Monday, March 19, 2012


Archaeologists, and palaeoanthropologists, like one to one correspondence between bits of earth, the lumps of rock and bone that they find in them, and the time. This coherence keeps things simple. They like to be able to say ‘this was a Neanderthal site from 55ka and so we know that the parietal bone of this and therefore neighbouring populations was slightly more robust than in Northern Europe, the disposition of at least one of the bodies tells us that they buried their dead, further symbolic behaviour is shown by the paintings on the walls, the metal rings which might have been put on their fingers, the traces of ochre with which they painted their faces and we see that they also ate shellfish, possibly in a ceremonial fashion…’

Believe it or not, they like to be able to say things like that. But there are sites, many sites, which are not clearly and pristinely associated with one time and people and activity, but are more like these mysterious young women who at the age of 18 have 5 children by 6 different fathers, and 3 of their former boyfriends and at least two of their current ones are in prison for beating up blokes they caught her with in the toilets at the disco. Like her, such sites are ‘associated’ with just about anything and anyone who set eyes on them. (I say mysterious because, although they are all over the Daily Mail, and entire neighbourhoods seem to consist of nothing else, when I was young they were bloody hard to find.)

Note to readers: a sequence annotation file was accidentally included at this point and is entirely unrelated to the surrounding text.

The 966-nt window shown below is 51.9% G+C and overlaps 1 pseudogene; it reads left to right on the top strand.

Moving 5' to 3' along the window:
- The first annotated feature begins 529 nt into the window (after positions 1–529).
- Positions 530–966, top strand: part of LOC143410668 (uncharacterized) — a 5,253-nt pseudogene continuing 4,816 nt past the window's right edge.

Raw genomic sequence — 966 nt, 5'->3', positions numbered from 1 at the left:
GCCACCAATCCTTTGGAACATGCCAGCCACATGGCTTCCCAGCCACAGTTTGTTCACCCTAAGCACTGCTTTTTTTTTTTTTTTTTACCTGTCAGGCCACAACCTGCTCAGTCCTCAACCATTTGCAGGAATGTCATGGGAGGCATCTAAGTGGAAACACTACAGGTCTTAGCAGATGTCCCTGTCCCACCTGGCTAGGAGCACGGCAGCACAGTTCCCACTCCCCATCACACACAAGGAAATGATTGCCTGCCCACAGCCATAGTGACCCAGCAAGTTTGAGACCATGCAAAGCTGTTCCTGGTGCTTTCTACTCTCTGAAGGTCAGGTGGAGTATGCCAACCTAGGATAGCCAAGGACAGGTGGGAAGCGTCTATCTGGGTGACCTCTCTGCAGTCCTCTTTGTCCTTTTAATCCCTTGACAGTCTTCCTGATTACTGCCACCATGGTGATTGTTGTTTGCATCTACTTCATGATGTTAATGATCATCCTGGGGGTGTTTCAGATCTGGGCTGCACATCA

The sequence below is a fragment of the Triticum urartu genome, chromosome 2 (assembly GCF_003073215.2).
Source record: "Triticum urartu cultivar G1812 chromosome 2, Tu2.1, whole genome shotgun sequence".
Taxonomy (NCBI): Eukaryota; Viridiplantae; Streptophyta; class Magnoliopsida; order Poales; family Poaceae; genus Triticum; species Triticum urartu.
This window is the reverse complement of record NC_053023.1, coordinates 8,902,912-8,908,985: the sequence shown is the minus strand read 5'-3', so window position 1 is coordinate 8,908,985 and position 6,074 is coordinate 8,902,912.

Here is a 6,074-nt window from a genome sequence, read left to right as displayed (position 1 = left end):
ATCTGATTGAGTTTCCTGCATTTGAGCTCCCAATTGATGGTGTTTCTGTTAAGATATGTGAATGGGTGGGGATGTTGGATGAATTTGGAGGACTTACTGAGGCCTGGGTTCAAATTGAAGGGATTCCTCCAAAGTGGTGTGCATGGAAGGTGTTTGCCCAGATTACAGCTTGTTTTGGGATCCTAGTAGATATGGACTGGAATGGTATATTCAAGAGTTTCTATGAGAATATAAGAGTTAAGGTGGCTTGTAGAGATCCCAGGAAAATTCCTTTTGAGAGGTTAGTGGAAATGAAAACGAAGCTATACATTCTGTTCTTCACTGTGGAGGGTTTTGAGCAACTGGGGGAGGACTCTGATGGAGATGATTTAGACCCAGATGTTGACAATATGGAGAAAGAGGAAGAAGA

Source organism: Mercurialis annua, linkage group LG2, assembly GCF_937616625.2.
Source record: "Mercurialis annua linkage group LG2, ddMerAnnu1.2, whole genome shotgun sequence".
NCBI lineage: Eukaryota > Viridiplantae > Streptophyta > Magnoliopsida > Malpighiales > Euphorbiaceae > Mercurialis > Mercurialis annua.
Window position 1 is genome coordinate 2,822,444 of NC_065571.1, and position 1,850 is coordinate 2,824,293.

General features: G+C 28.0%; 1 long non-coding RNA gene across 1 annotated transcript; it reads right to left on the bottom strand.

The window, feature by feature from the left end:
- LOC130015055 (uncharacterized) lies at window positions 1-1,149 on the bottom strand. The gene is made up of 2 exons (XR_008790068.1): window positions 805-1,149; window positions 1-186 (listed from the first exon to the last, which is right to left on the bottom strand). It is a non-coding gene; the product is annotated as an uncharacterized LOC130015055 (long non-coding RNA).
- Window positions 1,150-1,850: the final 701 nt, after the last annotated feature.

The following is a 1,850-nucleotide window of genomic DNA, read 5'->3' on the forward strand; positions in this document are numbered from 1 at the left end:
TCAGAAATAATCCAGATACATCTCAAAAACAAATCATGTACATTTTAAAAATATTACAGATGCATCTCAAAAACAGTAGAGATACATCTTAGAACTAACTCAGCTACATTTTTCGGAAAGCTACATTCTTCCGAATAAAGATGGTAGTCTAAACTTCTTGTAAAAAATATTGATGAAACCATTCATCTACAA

Anyhow, one such place is Oretum, in the south of the province, a hill on the very banks of the river Jabalón. It’s primary interest is as the capital of the Iberian tribe the Oretani, but from the Neolithic onwards, it seems everyone has been using it. The Iberians, Celtiberians, Romans, Visigoths, Arabs and the mediaeval and modern Christians have all been there and left traces of their occupation.

You need someone to tell you what all the bits are, and to try to string together the story of the place and relate it to the rocks and the river and all the rest, and to other events in other places. I didn’t have that, but it’s fun to have a look around. I had ridden there and had to ride back, so it was a quick covering of the ground, during which I discovered I had no battery in the camera, and I had to start pedalling again. But it’s curious to think that thousands of years’ worth of individuals have lived and dies at that spot, in a great variety of ways.

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